All children, born after January 2006 or later, were eligible for anthropometric (height and weight) measurements. All types of logistic supports were provided by the United Nations Children’s Emergency Fund (UNICEF). Several exclusion and inclusion criteria were used to get required sample. First, some criteria based on the World Health Organization (WHO) 2006 standards flag limits of z-scores were applied to measure implausible values of stunting, wasting and underweight. Generally a child is stunted, wasted, and underweight if the height-for-age z-scores (HAZ), weight-for-height z-scores (WHZ), and weight-for-age z-scores (WAZ) were less than 2 standard deviations (SDs) below the respective median of the WHO reference population, respectively . For stunting, implausible values were defined as values of HAZ below −6 or above +6. Implausible values of wasting were defined as values of WHZ below −5 or above +5. Similarly, implausible values of underweight were the values of WAZ either below −6 or above +5. Second, from a total of 8,761 children below 5 years of age who were eligible for anthropometric measurements, completed data on height, weight and age were available only for 7,647 children. Third, all under-five children outside the range of 6–23 months were excluded from present analysis. Lastly, from a total of 2,405 children aged 6–23 months, 32 children were again excluded due to missing information (see Fig. 1). Therefore, our final sample for analysis was 2,373 children aged 6–23 months. Among them 37.9 % were stunted, 15.2 % were wasted and 31.7 % were underweight. The mean age, weight, height and hemoglobin level of the children were 14.19 (± 5.17) months, 8.30 (± 1.51) kg, 72.72 (± 6.51) cm, and 10.20 (± 1.24) g/dl, respectively.
Covariates were classified into three groups: individual-, household-, and community-level characteristics. Individual level characteristics were: age of child (6–11 months, 12–17 months, 18–23 months); sex of child (male, female); mother’s education (illiterate, literate); father’s education (illiterate, literate); father’s employment status (currently unemployed composed of unemployed, students etc.; labours composed of farmer, agricultural worker, fisherman and rickshaw etc.; service holders composed of doctor, lawyer, accountant, teacher etc.; businessman). Household socio-economic status based on wealth index (poor, middle, rich), mass media exposure through television, radio and newspaper/magazine (yes: defined as exposure to all medias at least once a week, no); food insecurity (yes, no) were considered as the household level characteristics. Community level characteristics were represented by the place of residence (urban, rural) and region of residence (Southern, Southeastern, Central region, Western region, Midwestern region, Northwestern and Eastern region).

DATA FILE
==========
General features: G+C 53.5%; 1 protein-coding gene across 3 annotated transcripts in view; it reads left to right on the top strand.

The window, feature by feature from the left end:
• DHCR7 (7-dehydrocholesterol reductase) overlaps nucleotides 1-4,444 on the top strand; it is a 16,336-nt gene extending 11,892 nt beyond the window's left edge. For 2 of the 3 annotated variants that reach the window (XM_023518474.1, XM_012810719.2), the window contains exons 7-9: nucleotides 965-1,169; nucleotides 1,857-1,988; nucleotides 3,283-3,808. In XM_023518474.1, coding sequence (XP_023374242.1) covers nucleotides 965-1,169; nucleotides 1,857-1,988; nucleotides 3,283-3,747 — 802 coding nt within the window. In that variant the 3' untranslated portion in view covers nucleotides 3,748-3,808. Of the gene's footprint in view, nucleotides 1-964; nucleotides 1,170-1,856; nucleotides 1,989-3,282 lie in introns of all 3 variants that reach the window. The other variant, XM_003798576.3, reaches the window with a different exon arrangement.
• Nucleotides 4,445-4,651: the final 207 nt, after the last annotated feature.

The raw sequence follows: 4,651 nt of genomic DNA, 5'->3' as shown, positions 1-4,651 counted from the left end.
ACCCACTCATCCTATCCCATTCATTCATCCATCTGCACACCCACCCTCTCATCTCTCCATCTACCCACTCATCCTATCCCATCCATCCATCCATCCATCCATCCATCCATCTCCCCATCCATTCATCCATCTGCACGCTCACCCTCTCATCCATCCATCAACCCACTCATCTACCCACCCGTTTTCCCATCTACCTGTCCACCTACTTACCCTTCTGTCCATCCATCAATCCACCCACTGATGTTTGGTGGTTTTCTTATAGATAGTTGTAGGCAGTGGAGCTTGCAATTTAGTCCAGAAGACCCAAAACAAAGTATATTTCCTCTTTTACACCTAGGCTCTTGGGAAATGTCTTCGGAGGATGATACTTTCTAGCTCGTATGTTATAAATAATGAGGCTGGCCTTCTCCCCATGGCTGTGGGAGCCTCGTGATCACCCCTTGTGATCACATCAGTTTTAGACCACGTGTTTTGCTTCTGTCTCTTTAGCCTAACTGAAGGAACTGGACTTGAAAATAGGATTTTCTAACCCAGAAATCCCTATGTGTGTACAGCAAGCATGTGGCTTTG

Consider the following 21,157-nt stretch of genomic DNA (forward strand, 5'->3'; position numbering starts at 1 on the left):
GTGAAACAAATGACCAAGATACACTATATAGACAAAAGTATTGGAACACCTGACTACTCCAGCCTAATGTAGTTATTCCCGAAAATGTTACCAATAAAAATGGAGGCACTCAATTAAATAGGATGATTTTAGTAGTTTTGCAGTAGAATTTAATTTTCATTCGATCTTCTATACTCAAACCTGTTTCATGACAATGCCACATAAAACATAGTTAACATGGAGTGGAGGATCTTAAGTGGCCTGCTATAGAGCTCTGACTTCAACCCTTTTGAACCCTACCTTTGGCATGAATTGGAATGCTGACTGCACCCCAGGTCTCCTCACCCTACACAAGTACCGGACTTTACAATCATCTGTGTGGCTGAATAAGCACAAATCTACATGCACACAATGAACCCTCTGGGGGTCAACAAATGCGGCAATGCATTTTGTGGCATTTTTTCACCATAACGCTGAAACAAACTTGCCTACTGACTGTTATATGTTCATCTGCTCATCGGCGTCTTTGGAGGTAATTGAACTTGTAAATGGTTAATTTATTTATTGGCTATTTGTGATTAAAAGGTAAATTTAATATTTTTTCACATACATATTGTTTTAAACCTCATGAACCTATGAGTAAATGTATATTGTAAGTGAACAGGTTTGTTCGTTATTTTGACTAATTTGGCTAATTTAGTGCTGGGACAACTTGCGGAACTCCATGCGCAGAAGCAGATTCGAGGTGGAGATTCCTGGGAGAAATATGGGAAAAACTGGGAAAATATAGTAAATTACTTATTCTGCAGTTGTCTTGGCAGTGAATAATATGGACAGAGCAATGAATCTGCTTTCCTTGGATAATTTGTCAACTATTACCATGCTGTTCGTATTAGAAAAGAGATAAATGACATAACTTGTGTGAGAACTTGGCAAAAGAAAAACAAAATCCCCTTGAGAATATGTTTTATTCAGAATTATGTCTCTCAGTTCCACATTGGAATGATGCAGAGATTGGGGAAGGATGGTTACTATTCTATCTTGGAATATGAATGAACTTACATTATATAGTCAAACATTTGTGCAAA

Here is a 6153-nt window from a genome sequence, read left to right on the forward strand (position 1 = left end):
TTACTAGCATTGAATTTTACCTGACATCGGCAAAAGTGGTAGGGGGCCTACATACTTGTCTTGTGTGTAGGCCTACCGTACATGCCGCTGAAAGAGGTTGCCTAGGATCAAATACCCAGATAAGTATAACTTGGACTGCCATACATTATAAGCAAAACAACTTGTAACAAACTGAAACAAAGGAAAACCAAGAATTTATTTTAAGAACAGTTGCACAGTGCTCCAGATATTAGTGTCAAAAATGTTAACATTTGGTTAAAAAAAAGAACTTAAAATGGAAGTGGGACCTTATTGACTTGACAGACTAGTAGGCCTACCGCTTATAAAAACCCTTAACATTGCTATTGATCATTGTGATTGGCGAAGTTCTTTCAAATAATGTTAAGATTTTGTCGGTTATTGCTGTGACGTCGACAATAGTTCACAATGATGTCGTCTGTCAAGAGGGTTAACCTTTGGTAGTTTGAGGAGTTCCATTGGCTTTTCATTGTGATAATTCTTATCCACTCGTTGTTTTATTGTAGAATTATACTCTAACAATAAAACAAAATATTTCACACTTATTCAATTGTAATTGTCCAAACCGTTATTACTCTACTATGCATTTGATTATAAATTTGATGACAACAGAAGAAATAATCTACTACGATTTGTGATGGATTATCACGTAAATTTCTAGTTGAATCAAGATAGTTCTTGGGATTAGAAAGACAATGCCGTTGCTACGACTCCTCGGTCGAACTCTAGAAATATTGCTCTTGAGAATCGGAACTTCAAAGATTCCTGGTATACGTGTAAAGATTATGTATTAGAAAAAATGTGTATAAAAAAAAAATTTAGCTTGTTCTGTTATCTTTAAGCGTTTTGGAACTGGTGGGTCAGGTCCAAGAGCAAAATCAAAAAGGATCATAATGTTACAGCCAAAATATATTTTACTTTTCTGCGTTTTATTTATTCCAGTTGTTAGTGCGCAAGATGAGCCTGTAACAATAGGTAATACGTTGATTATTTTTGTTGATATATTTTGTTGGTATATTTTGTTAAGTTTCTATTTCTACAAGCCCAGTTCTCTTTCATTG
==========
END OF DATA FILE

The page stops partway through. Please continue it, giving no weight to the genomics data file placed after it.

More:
Household food security indicators
Five household food security indicators were selected using the Household Food Insecurity Access Scale. The technical working group of the BDHS 2011 systematically reviewed and modified the indicators to suit Bangladesh. The questions used were: (1) “In the past 12 months, did you have 3 square (‘full-stomach’) meals a day?”; (2) “In the past 12 months, did you have to skip entire meals because there was not enough food?”; (3) “In the past 12 months, did you have less food in a meal because there was not enough food?”; (4) “In the past 12 months, did you or any of your family members eat wheat or another grain in place of rice?”; and (5) “In the past 12 months, did you ask for food from relatives or neighbors to make a meal?” Each indicator had four options to select the best answer: never, rarely (1–6 times in the past 12 months), sometimes (7–12 times in the past 12 months), and often (few times each month). First, answers of these questions were numerically coded and then simply added to compute a total score for each ever-married women. For the first question, coded values were 3 = never, 2 = rarely, 1 = sometimes and 0 = often. Opposite coding were used for remaining questions with never = 0, rarely = 1, sometimes = 2 and Often = 3. A household was classified as food insecure when a family reported any of three options within the recall period of past month: never = 3, rarely = 2 and sometimes =1 for the first question and rarely = 1, sometimes =2 and often =3 for remaining four questions. According to our analysis, the total score ranged from 0 to 15. Any household with a total of score of 0 was classified as food secure family. In contrast, any household with a total scores between 1 and 15 was considered as food insecure family. To facilitate analysis, a composite score ranging from a minimum of “0” to a maximum of “15,” which was later classified as 2 categories, food secure (0), food insecure (>0) . Wealth index was used to measure household socioeconomic status. This index was constructed based on household assets, including ownership of durable goods (such as televisions and bicycles) and dwelling characteristics (such as source of drinking water, sanitation facilities, and construction materials). The techniques of principal components analyses were used to assign individual household wealth scores. These weighted values were then summed and rescaled to range from 0–1 and later classified as poor, middle and rich .